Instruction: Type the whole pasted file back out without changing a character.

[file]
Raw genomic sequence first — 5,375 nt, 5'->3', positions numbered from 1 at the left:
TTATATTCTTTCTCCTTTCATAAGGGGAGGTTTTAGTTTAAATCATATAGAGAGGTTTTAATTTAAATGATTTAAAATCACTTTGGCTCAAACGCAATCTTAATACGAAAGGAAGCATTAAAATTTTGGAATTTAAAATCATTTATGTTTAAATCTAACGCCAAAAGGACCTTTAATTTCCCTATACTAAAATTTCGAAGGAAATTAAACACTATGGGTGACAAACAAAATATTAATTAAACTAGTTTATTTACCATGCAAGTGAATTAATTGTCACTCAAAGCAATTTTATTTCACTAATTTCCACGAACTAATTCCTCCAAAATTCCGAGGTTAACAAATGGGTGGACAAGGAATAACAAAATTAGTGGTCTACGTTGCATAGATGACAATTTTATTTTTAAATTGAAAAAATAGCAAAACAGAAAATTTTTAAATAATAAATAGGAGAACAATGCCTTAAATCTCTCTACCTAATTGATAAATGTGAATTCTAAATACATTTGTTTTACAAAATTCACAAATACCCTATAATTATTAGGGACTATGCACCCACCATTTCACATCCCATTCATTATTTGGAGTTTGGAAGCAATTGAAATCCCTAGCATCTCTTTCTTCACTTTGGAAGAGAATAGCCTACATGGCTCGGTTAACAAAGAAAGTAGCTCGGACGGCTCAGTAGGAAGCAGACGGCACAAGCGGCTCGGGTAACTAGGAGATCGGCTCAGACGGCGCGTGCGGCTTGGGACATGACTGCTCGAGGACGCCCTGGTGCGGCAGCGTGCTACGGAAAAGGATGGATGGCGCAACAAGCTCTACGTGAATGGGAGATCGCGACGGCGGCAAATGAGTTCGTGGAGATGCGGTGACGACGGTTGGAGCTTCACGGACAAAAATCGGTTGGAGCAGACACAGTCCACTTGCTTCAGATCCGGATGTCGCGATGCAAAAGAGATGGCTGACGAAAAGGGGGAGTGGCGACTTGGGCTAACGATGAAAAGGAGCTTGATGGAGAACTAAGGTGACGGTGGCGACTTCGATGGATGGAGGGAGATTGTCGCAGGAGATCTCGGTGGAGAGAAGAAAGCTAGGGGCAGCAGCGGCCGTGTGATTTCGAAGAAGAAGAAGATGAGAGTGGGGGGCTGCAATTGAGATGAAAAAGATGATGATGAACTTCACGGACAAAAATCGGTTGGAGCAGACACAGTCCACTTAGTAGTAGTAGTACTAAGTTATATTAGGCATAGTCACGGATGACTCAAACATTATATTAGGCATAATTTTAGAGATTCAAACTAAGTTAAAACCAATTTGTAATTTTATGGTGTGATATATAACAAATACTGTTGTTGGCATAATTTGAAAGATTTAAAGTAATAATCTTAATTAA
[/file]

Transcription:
Raw genomic sequence first — 5,375 nt, 5'->3', positions numbered from 1 at the left:
TTATATTCTTTCTCCTTTCATAAGGGGAGGTTTTAGTTTAAATCATATAGAGAGGTTTTAATTTAAATGATTTAAAATCACTTTGGCTCAAACGCAATCTTAATACGAAAGGAAGCATTAAAATTTTGGAATTTAAAATCATTTATGTTTAAATCTAACGCCAAAAGGACCTTTAATTTCCCTATACTAAAATTTCGAAGGAAATTAAACACTATGGGTGACAAACAAAATATTAATTAAACTAGTTTATTTACCATGCAAGTGAATTAATTGTCACTCAAAGCAATTTTATTTCACTAATTTCCACGAACTAATTCCTCCAAAATTCCGAGGTTAACAAATGGGTGGACAAGGAATAACAAAATTAGTGGTCTACGTTGCATAGATGACAATTTTATTTTTAAATTGAAAAAATAGCAAAACAGAAAATTTTTAAATAATAAATAGGAGAACAATGCCTTAAATCTCTCTACCTAATTGATAAATGTGAATTCTAAATACATTTGTTTTACAAAATTCACAAATACCCTATAATTATTAGGGACTATGCACCCACCATTTCACATCCCATTCATTATTTGGAGTTTGGAAGCAATTGAAATCCCTAGCATCTCTTTCTTCACTTTGGAAGAGAATAGCCTACATGGCTCGGTTAACAAAGAAAGTAGCTCGGACGGCTCAGTAGGAAGCAGACGGCACAAGCGGCTCGGGTAACTAGGAGATCGGCTCAGACGGCGCGTGCGGCTTGGGACATGACTGCTCGAGGACGCCCTGGTGCGGCAGCGTGCTACGGAAAAGGATGGATGGCGCAACAAGCTCTACGTGAATGGGAGATCGCGACGGCGGCAAATGAGTTCGTGGAGATGCGGTGACGACGGTTGGAGCTTCACGGACAAAAATCGGTTGGAGCAGACACAGTCCACTTGCTTCAGATCCGGATGTCGCGATGCAAAAGAGATGGCTGACGAAAAGGGGGAGTGGCGACTTGGGCTAACGATGAAAAGGAGCTTGATGGAGAACTAAGGTGACGGTGGCGACTTCGATGGATGGAGGGAGATTGTCGCAGGAGATCTCGGTGGAGAGAAGAAAGCTAGGGGCAGCAGCGGCCGTGTGATTTCGAAGAAGAAGAAGATGAGAGTGGGGGGCTGCAATTGAGATGAAAAAGATGATGATGAACTTCACGGACAAAAATCGGTTGGAGCAGACACAGTCCACTTAGTAGTAGTAGTACTAAGTTATATTAGGCATAGTCACGGATGACTCAAACATTATATTAGGCATAATTTTAGAGATTCAAACTAAGTTAAAACCAATTTGTAATTTTATGGTGTGATATATAACAAATACTGTTGTTGGCATAATTTGAAAGATTTAAAGTAATAATCTTAATTAA